Clinical Application: We do not have strong evidence to guide our care in these patients. Various clinical data can increase and decrease the likelihood of an aortic dissection but not rule it in or out. It will take a combination of a good history, followed by a directed physical exam, basic investigations, clinical gestalt and shared decision making on how best to proceed. These decisions will all take place in a context that will depend on many factors (patient, physician and resources, medical-legal environment, etc).

What Do I Tell the Patient? Well, prior to the CT, I tell my patient that his studies looking at acute coronary abnormalities are normal, but his pain is concerning for aortic dissection, or a tear in the big blood vessel coming from his heart. I would like to perform a CT scan to rule out this life-threatening condition.

Keener Kontest: Last weeks’ winner was Dr. Ryker Kiel a R1 from Beaumont Hospital in Michigan. Commander Ryker knew ergotmine was contraindicated in patient with a history of vascular disease (including hypertension) and carboprost is contraindicated in patients with a history of asthma.

Listen to the SGEM podcast on iTunes to hear this weeks’ question. If you know the answer send an email to TheSGEM@gmail.com with “keener” in the subject line. The first correct answer will receive a cool skeptical prize.

Other FOAMed:

  • Life in the Fast Lane: Aortic Dissection
  • EM Cases: Aortic Dissection
  • First10EM: D-dimer and Aortic Dissections
  • REBEL EM: The ADVISED Trial – A novel clinical algorithm for the diagnosis of acute aortic syndromes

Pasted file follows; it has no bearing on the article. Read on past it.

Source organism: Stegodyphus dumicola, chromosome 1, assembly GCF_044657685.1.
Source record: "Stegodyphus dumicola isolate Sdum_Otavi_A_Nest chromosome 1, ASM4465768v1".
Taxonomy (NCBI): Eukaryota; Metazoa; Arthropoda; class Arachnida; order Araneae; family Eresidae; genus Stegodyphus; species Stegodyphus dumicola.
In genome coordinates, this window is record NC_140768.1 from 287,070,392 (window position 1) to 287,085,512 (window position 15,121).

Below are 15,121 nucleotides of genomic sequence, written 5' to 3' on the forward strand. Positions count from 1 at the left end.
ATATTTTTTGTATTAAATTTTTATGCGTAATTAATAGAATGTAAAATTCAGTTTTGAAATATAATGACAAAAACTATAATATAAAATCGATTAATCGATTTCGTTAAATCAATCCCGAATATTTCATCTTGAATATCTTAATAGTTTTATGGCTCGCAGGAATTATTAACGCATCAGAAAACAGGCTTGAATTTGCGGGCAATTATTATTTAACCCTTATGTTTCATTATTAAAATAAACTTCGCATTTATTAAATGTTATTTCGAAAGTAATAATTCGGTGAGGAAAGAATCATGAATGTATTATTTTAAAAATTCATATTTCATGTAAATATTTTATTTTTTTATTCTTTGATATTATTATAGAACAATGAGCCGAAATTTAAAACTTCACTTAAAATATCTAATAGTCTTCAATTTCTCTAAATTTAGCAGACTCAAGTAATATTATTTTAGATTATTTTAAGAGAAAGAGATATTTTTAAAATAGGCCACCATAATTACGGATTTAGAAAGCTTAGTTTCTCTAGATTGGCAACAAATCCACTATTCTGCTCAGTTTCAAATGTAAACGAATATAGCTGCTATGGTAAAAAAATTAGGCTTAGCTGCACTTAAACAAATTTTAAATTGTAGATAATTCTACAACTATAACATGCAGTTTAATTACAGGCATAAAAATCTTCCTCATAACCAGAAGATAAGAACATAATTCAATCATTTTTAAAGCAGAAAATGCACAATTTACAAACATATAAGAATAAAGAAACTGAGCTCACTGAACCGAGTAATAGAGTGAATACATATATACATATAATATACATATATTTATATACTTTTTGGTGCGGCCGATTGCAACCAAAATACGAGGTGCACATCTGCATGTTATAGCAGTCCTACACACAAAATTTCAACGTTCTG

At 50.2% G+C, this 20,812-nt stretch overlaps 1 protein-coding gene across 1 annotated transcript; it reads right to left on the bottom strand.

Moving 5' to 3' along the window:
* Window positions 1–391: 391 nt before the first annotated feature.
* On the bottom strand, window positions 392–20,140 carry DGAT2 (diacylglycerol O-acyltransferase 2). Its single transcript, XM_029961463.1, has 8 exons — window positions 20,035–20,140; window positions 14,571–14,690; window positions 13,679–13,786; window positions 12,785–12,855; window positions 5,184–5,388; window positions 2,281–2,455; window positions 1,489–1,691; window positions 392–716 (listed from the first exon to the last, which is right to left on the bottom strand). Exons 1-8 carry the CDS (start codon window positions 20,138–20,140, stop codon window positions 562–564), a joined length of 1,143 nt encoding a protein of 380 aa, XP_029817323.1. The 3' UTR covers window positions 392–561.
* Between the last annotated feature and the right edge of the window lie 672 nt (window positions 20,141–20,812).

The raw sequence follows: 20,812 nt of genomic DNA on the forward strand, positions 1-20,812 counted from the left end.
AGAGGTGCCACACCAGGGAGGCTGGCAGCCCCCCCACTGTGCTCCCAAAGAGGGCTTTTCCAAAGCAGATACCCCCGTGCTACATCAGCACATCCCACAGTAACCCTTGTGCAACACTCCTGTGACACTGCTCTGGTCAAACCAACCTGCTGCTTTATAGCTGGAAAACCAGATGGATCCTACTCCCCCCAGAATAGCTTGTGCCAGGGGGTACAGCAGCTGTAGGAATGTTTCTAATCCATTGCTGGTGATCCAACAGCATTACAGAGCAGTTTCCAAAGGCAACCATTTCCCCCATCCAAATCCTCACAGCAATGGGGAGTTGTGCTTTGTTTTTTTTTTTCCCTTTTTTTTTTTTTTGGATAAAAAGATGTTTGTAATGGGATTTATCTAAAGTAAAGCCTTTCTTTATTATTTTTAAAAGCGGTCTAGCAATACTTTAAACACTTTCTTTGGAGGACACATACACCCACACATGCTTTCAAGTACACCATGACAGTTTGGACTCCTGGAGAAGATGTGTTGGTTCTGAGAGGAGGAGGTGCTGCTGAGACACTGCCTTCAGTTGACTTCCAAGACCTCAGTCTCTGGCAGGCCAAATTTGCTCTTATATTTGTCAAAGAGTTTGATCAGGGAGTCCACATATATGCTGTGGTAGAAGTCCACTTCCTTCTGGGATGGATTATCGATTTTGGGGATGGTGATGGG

• St. Emlyns: The Time Bomb of Doom What I Think About When I’m Tending Broad Beans
  • BroomeDocs: Gamblers and Dissection – A Music Treat.

SGEMHOP: Now it is your turn SGEMers. What do you think of this episode? Tweet your comments using #SGEMHOP. What questions do you have for Robert and his team? Ask them on the SGEM blog. The best social media feedback will be published in AEM.

Also, don’t forget those of you who are subscribers to Academic Emergency Medicine can head over to the AEM home page to get CME credit for this podcast and article. We will put the process on the SGEM blog:

  • Go to the Wiley Health Learning website
  • Register and create a log in
  • Search for Academic Emergency Medicine – “April”
  • Complete the five questions and submit your answers
  • Please email Corey (coreyheitzmd@gmail.com) with any questions or difficulties.

Remember to be skeptical of anything you learn, even if you heard it on the Skeptics’ Guide to Emergency Medicine.


  1. Spittell PC, Spittell Jr JA, Joyce JW.  et al.  Clinical features and differential diagnosis of aortic dissection: experience with 236 cases (1980 through 1990).  Mayo Clin Proc.1993;68:642-651.
  2. Hirst AE Jr, Johns VJ Jr, Kime SW Jr. Dissecting aneurysm of the aorta: a review of 505 cases. Medicine 1958;37:217–79.
  3. Hagan PG, Nienaber CA, Isselbacher EM, et al. The International Registry of Acute Aortic Dissection (IRAD): new insights into an old disease. JAMA 2000;283:897– 903.
  4. Diercks DB, Promes SB, Schuur JD, Shah K, Valente JH, Cantrill SV. Clinical policy: critical issues in the evalua- tion and management of adult patients with suspected acute nontraumatic thoracic aortic dissection. Ann Emerg Med 2015;65(32–42):e12.